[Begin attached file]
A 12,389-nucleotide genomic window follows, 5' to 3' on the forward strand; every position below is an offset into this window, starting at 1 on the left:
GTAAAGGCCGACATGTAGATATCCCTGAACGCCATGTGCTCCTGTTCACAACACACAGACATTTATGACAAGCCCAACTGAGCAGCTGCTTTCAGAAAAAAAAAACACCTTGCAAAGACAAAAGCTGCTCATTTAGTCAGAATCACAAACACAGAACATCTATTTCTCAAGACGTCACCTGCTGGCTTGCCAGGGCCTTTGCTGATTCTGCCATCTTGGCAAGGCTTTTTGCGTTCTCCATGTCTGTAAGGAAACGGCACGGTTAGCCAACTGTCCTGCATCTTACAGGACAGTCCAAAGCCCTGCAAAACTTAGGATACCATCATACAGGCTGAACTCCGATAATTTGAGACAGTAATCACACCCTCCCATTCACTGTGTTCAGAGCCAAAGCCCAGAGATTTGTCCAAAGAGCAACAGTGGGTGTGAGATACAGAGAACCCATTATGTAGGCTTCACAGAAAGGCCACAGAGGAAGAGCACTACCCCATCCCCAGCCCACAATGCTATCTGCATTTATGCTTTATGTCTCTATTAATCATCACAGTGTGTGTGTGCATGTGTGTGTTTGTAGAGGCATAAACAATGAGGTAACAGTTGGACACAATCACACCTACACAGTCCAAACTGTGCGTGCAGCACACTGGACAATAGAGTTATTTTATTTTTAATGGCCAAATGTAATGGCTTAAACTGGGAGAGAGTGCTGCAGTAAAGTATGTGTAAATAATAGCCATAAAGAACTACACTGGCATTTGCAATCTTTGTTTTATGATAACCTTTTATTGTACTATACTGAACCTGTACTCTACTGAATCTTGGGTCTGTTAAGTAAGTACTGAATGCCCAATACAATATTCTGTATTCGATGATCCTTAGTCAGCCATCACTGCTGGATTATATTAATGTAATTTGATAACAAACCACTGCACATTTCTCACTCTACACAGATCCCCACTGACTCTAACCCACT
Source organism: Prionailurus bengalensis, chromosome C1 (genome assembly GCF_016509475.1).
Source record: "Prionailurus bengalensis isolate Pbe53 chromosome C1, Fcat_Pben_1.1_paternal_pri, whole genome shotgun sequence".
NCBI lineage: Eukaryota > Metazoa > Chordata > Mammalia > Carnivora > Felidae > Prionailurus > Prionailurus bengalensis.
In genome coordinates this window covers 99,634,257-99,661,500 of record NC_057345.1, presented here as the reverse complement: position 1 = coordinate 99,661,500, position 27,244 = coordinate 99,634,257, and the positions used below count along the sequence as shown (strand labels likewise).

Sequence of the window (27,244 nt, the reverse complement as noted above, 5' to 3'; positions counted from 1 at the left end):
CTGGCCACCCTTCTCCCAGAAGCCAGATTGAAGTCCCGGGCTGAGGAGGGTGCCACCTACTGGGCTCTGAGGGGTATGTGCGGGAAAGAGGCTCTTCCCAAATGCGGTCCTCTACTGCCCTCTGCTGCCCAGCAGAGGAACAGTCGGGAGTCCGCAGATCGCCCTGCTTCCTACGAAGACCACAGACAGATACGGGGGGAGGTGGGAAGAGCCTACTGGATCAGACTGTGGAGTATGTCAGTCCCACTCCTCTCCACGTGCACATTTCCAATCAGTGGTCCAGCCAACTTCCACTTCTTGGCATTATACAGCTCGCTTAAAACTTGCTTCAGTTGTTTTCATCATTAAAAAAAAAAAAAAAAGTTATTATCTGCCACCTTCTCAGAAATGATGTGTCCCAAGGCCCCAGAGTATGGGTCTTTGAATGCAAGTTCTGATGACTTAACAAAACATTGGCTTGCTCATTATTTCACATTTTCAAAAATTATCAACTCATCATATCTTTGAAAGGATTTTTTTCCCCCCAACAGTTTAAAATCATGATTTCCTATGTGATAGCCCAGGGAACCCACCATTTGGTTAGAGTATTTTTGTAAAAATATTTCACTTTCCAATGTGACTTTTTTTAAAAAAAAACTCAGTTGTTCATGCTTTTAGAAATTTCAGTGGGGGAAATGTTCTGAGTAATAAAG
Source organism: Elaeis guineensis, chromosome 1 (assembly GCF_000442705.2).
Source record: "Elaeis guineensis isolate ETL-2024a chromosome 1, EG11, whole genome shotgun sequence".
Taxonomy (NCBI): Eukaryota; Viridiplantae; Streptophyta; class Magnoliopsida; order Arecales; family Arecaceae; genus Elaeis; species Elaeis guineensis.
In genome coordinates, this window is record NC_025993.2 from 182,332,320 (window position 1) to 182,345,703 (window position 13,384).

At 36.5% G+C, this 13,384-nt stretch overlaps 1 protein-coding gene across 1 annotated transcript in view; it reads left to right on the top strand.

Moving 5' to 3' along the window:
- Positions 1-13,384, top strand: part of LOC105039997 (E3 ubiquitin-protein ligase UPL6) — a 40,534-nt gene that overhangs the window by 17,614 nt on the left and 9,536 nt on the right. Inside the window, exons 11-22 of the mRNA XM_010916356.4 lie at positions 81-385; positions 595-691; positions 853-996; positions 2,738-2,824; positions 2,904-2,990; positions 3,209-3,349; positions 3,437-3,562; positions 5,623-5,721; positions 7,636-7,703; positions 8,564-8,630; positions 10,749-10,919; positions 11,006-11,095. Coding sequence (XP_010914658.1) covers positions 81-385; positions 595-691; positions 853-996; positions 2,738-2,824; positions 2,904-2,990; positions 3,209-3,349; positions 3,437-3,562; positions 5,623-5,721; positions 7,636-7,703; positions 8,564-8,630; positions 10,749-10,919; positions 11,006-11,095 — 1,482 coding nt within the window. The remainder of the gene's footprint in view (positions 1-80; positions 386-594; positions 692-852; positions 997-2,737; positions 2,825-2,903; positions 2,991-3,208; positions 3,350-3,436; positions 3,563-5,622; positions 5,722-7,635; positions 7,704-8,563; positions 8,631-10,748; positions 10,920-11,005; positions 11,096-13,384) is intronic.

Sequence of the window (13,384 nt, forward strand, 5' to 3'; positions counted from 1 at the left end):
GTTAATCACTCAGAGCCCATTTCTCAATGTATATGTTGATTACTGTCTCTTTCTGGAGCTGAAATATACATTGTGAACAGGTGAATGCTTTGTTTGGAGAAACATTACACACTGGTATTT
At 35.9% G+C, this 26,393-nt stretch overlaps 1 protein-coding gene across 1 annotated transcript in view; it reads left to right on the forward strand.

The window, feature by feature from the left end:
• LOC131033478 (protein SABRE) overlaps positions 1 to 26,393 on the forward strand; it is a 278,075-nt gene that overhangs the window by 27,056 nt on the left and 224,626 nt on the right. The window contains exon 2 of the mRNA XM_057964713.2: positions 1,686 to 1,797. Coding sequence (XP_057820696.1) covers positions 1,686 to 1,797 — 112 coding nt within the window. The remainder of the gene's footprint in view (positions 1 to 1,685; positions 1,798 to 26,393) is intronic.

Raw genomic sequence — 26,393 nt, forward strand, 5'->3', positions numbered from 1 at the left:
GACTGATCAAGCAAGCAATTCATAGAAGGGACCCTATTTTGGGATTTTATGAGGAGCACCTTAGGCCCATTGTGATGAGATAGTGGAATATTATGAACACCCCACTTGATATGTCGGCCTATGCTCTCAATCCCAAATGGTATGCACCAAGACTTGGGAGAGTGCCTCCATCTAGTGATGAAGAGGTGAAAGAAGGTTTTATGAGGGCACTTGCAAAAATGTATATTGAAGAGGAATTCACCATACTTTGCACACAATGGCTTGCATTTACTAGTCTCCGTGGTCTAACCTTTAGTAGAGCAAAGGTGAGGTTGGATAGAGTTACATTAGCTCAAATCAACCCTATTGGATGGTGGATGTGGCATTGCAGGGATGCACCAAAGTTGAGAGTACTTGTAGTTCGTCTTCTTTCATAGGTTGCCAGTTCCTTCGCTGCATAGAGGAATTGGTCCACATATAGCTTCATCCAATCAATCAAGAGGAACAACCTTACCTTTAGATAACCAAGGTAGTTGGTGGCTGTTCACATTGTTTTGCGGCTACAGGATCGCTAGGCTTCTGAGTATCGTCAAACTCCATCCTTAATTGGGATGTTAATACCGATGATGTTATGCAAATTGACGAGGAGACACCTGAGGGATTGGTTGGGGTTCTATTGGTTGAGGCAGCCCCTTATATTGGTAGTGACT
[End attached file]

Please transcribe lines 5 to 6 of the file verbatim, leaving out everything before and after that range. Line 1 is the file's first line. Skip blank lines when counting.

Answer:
NCBI lineage: Eukaryota > Metazoa > Chordata > Mammalia > Carnivora > Felidae > Prionailurus > Prionailurus bengalensis.
In genome coordinates this window covers 99,634,257-99,661,500 of record NC_057345.1, presented here as the reverse complement: position 1 = coordinate 99,661,500, position 27,244 = coordinate 99,634,257, and the positions used below count along the sequence as shown (strand labels likewise).